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Photo© Roy Harvey

Dateline Andros Island, Bahamas: Birding Andros 2004 is a great success!

Weather was great; no rain, cool nights, some wind, and lots of sun.

And the birds cooperated nicely, too. Lots of warblers (17 species). Total for the week was 93 species including 2 new trip species (Black-necked Stilt and Hooded Merganser) bringing the total for the seven years of the trip to 132 species.

This year we birded the agricultural land near the San Andros airport more thoroughly than ever before. The farm provided flocks of Limpkins and a very memorable look at a Great Lizard Cuckoo (one of the trip's money birds). The farm lands also had some uncommon migrants including Northern Harrier and Eastern Phoebe.

A new twist on the trip to the Staniard Creek tidal flats was visiting them at sunrise (necessary to catch the low tide). In addition to the regular shorebirds, including Piping Plovers, we had Reddish Egrets and a bonus Bahama Yellowthroat on the walk in.

The settlement of Staniard Creek gave us great looks at several things. Most memorable birds on this trip was a large flock of Bahama Swallows (low and in great light) and a very cooperative male Bahama Woodstar hummingbird. And the Burrowing Owls were out for our 'Owl Prowl' as usual.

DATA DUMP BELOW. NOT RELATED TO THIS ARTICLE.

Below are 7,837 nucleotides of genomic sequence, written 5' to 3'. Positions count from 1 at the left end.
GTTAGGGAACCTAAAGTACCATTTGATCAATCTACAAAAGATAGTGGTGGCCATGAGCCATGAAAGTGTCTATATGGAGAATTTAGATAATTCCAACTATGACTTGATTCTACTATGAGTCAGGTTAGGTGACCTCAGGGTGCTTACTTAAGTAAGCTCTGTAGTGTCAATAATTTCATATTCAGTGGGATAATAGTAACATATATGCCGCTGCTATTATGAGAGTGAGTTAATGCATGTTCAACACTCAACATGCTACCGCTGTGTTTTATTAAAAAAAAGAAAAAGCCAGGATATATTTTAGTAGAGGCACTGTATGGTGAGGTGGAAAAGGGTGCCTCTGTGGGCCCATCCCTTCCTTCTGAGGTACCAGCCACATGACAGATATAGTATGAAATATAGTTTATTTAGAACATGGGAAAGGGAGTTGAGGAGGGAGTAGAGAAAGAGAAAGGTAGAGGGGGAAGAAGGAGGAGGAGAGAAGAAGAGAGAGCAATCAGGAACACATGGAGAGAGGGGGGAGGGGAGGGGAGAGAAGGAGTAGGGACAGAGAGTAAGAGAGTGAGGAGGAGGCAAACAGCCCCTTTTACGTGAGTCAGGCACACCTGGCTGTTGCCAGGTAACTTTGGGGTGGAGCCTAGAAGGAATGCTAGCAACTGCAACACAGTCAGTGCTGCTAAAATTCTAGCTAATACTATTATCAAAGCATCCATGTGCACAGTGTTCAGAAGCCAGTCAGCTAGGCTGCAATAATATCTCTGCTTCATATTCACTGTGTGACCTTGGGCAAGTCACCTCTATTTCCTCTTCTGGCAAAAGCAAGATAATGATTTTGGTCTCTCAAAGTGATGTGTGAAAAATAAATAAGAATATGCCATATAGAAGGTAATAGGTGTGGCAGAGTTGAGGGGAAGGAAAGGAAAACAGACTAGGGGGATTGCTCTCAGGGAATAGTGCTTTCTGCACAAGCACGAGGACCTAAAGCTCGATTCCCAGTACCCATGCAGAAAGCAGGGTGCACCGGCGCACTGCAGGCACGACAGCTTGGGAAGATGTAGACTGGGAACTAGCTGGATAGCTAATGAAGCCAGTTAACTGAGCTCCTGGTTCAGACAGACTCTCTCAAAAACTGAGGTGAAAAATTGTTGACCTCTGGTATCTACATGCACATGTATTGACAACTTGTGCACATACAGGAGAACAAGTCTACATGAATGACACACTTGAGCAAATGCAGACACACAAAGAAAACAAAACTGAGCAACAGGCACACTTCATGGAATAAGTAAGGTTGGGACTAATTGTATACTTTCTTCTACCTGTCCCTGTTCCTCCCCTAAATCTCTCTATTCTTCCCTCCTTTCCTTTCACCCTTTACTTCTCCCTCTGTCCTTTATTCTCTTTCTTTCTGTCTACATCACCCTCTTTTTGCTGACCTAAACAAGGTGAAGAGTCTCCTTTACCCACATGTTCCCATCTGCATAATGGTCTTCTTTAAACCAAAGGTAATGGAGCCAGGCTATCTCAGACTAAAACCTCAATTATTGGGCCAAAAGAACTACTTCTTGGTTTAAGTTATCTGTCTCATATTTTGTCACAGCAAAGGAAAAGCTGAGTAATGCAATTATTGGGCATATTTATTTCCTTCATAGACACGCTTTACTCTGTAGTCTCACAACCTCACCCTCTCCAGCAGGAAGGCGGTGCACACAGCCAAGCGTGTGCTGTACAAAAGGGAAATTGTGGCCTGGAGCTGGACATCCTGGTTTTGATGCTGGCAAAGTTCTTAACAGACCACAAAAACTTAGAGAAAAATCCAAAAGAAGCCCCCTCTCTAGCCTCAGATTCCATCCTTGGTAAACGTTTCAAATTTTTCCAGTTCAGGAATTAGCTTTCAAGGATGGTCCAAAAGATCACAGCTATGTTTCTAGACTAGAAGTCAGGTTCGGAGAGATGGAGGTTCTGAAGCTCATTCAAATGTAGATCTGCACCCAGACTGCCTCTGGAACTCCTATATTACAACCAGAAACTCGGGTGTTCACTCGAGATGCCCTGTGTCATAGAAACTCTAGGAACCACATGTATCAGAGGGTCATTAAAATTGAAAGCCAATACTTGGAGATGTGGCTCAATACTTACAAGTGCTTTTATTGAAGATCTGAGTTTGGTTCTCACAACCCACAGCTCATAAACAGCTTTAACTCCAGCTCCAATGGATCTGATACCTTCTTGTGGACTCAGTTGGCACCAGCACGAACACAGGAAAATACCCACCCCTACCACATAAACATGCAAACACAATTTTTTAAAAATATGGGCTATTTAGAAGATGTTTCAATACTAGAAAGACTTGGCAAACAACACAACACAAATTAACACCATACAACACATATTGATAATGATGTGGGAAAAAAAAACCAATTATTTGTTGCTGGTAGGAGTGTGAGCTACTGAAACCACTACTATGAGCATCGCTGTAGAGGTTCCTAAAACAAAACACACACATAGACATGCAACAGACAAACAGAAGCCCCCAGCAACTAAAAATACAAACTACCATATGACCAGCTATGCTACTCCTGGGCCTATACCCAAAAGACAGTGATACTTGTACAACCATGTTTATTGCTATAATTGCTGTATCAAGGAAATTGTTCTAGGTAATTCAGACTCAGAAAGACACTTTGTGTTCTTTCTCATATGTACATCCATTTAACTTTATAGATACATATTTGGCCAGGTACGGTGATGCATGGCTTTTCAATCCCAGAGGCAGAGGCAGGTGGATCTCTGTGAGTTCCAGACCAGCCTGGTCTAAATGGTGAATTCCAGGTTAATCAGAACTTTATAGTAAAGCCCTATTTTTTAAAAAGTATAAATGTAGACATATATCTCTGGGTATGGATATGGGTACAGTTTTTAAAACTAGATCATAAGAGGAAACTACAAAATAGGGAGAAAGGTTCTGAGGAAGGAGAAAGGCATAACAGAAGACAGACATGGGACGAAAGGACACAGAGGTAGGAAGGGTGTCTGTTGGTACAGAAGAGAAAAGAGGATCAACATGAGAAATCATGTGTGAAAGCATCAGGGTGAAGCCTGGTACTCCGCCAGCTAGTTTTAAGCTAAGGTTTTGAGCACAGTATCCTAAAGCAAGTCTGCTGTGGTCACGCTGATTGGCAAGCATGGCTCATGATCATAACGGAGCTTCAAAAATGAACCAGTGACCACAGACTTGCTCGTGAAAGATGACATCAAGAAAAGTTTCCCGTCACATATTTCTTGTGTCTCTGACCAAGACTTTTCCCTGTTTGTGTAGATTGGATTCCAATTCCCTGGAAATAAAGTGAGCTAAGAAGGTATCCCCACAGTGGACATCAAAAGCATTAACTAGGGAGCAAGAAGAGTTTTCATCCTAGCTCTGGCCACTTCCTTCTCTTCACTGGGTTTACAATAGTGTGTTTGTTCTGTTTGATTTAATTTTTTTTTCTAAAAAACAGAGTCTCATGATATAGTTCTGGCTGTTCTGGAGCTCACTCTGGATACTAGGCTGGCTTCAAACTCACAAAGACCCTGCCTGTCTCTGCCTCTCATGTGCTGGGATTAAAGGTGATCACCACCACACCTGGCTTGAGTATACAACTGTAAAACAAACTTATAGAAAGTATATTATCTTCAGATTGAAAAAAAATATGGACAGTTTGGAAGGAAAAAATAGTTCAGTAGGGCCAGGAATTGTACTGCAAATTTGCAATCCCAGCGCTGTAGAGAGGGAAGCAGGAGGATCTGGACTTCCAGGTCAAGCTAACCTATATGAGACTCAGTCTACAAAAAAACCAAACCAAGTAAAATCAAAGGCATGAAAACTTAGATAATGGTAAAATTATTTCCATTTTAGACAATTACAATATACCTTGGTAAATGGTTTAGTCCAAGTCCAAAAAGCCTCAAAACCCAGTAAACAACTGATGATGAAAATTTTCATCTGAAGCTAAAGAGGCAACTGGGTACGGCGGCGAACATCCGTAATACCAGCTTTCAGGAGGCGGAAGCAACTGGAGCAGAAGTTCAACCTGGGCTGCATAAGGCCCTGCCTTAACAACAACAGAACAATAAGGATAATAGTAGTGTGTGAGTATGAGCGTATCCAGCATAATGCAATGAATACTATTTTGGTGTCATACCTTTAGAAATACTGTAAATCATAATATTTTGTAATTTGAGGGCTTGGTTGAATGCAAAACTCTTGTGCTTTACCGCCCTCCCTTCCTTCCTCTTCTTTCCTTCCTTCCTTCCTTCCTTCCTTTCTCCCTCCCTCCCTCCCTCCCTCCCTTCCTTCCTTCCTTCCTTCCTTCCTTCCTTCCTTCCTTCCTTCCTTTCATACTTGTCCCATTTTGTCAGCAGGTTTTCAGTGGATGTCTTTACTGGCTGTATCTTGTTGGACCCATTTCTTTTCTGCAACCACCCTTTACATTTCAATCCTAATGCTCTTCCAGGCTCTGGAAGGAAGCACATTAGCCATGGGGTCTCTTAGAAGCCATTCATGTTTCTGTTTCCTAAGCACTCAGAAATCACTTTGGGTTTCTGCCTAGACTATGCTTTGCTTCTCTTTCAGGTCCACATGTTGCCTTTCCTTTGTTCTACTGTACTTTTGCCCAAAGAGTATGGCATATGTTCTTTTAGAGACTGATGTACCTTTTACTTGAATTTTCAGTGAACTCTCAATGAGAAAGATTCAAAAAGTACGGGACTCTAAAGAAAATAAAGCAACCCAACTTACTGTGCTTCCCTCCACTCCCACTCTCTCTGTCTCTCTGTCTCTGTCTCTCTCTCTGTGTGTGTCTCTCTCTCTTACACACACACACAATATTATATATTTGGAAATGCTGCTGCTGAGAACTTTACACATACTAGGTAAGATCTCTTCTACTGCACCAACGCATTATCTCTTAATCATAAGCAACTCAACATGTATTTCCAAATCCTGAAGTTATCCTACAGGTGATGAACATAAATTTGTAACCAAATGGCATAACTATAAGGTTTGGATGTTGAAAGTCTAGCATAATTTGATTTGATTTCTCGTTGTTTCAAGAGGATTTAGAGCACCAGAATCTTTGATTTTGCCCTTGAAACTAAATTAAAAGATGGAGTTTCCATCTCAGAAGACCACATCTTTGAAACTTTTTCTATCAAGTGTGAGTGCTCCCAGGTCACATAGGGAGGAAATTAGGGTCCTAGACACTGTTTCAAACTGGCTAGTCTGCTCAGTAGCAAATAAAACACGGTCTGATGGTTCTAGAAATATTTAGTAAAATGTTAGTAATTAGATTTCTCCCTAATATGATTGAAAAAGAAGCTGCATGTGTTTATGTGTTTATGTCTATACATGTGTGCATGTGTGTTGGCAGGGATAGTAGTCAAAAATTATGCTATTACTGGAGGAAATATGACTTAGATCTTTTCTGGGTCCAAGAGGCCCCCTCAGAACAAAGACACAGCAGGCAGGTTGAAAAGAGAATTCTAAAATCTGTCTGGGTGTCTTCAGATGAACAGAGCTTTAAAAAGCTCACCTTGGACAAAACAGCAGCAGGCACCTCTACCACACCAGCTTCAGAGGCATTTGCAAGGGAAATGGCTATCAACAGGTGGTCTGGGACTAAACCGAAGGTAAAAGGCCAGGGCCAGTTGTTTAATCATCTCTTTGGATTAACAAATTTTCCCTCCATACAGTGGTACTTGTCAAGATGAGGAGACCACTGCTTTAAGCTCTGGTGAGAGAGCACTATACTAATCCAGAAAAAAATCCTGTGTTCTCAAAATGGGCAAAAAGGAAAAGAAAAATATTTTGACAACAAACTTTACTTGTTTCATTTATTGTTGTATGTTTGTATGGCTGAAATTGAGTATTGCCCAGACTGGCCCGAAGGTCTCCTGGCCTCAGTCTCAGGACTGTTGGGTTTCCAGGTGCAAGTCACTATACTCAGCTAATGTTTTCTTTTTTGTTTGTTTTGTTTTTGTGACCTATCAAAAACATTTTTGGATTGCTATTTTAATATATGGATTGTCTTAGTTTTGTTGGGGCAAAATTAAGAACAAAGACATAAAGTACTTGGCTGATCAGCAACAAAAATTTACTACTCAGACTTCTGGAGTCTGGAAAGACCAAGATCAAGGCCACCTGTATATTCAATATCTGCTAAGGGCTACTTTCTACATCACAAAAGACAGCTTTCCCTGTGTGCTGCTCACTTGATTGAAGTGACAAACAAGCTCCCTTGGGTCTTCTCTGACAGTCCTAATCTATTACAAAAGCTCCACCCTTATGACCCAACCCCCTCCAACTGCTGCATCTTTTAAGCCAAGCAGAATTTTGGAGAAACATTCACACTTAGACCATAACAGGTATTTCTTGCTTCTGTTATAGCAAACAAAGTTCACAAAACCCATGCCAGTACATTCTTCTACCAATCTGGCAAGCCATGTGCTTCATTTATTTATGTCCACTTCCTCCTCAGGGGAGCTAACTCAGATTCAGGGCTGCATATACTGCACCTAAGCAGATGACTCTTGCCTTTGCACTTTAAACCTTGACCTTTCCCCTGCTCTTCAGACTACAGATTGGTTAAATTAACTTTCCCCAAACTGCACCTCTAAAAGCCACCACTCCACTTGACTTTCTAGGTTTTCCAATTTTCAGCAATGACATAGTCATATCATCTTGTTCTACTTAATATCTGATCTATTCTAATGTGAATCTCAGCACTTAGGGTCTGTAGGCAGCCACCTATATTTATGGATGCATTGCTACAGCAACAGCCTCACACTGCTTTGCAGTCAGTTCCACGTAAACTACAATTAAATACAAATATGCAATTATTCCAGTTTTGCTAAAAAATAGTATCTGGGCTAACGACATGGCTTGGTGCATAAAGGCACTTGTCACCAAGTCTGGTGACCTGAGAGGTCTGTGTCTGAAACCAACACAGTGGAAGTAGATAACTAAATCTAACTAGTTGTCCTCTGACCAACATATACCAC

Mist-netting was a bit slower than in some years but everything that was supposed to be there showed-up inlcuding average numbers of Thick-billed Vireos, Greater Antillean Bullfinches, Red-legged Thrushes, Ovenbirds, and American Redstarts. The oldest bird was a male Bahama Yellowthroat that we banded in 1998. That makes him at least 7 years old!

We were joined on the netlines one morning by Eleanor Phillips, The Nature Conservancy's new Bahamas Program Director. Eleanor also ate lunch with the group and showed a great powerpoint presentation on the Conservancy's work in the Bahamas.

The Big Day was the usual mix of birding and sightseeing. We had lunch in Nichols Town and picked-up several new species there including a spectacular male Hooded Warbler. We stopped by Red Bays for baskets and were back at Small Hope in plenty of time to clean-up, get a drink, and get toward the front of the line for conch fritters.

Hope to see you next year!

This report submitted by Small Hope Bay Lodge,